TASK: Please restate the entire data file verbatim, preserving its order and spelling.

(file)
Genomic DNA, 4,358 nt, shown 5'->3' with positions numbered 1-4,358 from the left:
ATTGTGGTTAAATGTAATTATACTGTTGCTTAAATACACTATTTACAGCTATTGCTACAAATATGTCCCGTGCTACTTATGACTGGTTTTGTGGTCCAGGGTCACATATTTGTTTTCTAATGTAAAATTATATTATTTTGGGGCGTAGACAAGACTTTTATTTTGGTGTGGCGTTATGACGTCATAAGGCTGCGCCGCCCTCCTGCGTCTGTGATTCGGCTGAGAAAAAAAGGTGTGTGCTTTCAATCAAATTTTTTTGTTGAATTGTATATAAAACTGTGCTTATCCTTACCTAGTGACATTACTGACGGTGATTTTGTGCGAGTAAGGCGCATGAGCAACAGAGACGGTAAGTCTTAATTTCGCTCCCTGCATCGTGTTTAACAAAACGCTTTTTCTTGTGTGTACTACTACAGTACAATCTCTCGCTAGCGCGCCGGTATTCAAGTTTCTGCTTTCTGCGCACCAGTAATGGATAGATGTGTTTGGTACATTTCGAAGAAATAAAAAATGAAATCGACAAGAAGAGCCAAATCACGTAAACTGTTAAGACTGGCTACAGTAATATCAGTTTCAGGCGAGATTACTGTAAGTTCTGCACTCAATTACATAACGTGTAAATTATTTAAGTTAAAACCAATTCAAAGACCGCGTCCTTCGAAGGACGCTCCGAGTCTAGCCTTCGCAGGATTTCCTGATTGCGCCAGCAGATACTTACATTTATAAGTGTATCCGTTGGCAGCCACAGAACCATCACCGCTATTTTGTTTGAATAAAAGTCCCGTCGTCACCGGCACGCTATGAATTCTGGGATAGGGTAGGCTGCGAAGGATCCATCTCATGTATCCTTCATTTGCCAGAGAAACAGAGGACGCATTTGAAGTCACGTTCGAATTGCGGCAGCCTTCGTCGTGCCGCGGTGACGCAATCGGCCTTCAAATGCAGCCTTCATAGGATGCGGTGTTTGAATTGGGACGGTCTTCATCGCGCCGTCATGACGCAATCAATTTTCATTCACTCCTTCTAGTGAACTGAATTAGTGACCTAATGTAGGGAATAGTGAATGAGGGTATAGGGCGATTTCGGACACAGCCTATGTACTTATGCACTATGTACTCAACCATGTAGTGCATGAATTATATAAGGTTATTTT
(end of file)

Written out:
Genomic DNA, 4,358 nt, shown 5'->3' with positions numbered 1-4,358 from the left:
ATTGTGGTTAAATGTAATTATACTGTTGCTTAAATACACTATTTACAGCTATTGCTACAAATATGTCCCGTGCTACTTATGACTGGTTTTGTGGTCCAGGGTCACATATTTGTTTTCTAATGTAAAATTATATTATTTTGGGGCGTAGACAAGACTTTTATTTTGGTGTGGCGTTATGACGTCATAAGGCTGCGCCGCCCTCCTGCGTCTGTGATTCGGCTGAGAAAAAAAGGTGTGTGCTTTCAATCAAATTTTTTTGTTGAATTGTATATAAAACTGTGCTTATCCTTACCTAGTGACATTACTGACGGTGATTTTGTGCGAGTAAGGCGCATGAGCAACAGAGACGGTAAGTCTTAATTTCGCTCCCTGCATCGTGTTTAACAAAACGCTTTTTCTTGTGTGTACTACTACAGTACAATCTCTCGCTAGCGCGCCGGTATTCAAGTTTCTGCTTTCTGCGCACCAGTAATGGATAGATGTGTTTGGTACATTTCGAAGAAATAAAAAATGAAATCGACAAGAAGAGCCAAATCACGTAAACTGTTAAGACTGGCTACAGTAATATCAGTTTCAGGCGAGATTACTGTAAGTTCTGCACTCAATTACATAACGTGTAAATTATTTAAGTTAAAACCAATTCAAAGACCGCGTCCTTCGAAGGACGCTCCGAGTCTAGCCTTCGCAGGATTTCCTGATTGCGCCAGCAGATACTTACATTTATAAGTGTATCCGTTGGCAGCCACAGAACCATCACCGCTATTTTGTTTGAATAAAAGTCCCGTCGTCACCGGCACGCTATGAATTCTGGGATAGGGTAGGCTGCGAAGGATCCATCTCATGTATCCTTCATTTGCCAGAGAAACAGAGGACGCATTTGAAGTCACGTTCGAATTGCGGCAGCCTTCGTCGTGCCGCGGTGACGCAATCGGCCTTCAAATGCAGCCTTCATAGGATGCGGTGTTTGAATTGGGACGGTCTTCATCGCGCCGTCATGACGCAATCAATTTTCATTCACTCCTTCTAGTGAACTGAATTAGTGACCTAATGTAGGGAATAGTGAATGAGGGTATAGGGCGATTTCGGACACAGCCTATGTACTTATGCACTATGTACTCAACCATGTAGTGCATGAATTATATAAGGTTATTTT